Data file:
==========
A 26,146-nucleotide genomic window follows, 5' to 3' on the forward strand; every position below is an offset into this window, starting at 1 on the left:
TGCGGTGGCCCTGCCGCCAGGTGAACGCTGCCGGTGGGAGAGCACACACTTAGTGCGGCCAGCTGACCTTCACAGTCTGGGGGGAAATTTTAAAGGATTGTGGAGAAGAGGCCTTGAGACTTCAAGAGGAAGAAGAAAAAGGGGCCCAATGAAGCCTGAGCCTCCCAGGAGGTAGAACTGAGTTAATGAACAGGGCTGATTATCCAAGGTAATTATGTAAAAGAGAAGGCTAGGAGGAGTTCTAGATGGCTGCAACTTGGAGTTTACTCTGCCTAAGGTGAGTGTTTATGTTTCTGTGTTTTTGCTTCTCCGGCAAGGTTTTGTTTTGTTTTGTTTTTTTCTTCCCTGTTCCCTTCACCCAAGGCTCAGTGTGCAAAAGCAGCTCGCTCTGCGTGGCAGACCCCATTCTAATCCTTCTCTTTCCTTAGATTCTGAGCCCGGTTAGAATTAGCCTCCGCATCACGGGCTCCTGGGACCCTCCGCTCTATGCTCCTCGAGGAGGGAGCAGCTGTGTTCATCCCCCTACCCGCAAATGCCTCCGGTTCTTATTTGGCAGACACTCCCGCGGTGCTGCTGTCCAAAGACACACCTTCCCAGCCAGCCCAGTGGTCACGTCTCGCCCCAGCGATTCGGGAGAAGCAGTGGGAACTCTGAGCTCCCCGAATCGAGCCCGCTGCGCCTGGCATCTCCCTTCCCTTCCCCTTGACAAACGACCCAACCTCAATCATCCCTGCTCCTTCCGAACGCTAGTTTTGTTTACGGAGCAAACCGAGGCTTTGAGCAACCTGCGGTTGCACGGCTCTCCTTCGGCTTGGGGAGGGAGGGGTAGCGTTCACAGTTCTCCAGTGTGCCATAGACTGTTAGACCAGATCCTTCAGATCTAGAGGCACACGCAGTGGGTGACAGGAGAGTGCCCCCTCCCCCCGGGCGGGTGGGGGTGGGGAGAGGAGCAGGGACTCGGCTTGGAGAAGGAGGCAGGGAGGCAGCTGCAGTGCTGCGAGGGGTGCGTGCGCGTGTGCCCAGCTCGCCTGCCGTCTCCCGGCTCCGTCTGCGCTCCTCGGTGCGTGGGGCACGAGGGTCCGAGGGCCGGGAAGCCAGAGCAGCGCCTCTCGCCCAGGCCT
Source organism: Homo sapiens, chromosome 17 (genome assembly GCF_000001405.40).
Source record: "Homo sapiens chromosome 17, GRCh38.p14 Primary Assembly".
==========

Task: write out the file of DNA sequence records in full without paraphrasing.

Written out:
A 26,146-nucleotide genomic window follows, 5' to 3' on the forward strand; every position below is an offset into this window, starting at 1 on the left:
TGCGGTGGCCCTGCCGCCAGGTGAACGCTGCCGGTGGGAGAGCACACACTTAGTGCGGCCAGCTGACCTTCACAGTCTGGGGGGAAATTTTAAAGGATTGTGGAGAAGAGGCCTTGAGACTTCAAGAGGAAGAAGAAAAAGGGGCCCAATGAAGCCTGAGCCTCCCAGGAGGTAGAACTGAGTTAATGAACAGGGCTGATTATCCAAGGTAATTATGTAAAAGAGAAGGCTAGGAGGAGTTCTAGATGGCTGCAACTTGGAGTTTACTCTGCCTAAGGTGAGTGTTTATGTTTCTGTGTTTTTGCTTCTCCGGCAAGGTTTTGTTTTGTTTTGTTTTTTTCTTCCCTGTTCCCTTCACCCAAGGCTCAGTGTGCAAAAGCAGCTCGCTCTGCGTGGCAGACCCCATTCTAATCCTTCTCTTTCCTTAGATTCTGAGCCCGGTTAGAATTAGCCTCCGCATCACGGGCTCCTGGGACCCTCCGCTCTATGCTCCTCGAGGAGGGAGCAGCTGTGTTCATCCCCCTACCCGCAAATGCCTCCGGTTCTTATTTGGCAGACACTCCCGCGGTGCTGCTGTCCAAAGACACACCTTCCCAGCCAGCCCAGTGGTCACGTCTCGCCCCAGCGATTCGGGAGAAGCAGTGGGAACTCTGAGCTCCCCGAATCGAGCCCGCTGCGCCTGGCATCTCCCTTCCCTTCCCCTTGACAAACGACCCAACCTCAATCATCCCTGCTCCTTCCGAACGCTAGTTTTGTTTACGGAGCAAACCGAGGCTTTGAGCAACCTGCGGTTGCACGGCTCTCCTTCGGCTTGGGGAGGGAGGGGTAGCGTTCACAGTTCTCCAGTGTGCCATAGACTGTTAGACCAGATCCTTCAGATCTAGAGGCACACGCAGTGGGTGACAGGAGAGTGCCCCCTCCCCCCGGGCGGGTGGGGGTGGGGAGAGGAGCAGGGACTCGGCTTGGAGAAGGAGGCAGGGAGGCAGCTGCAGTGCTGCGAGGGGTGCGTGCGCGTGTGCCCAGCTCGCCTGCCGTCTCCCGGCTCCGTCTGCGCTCCTCGGTGCGTGGGGCACGAGGGTCCGAGGGCCGGGAAGCCAGAGCAGCGCCTCTCGCCCAGGCCT
Source organism: Homo sapiens, chromosome 17 (genome assembly GCF_000001405.40).
Source record: "Homo sapiens chromosome 17, GRCh38.p14 Primary Assembly".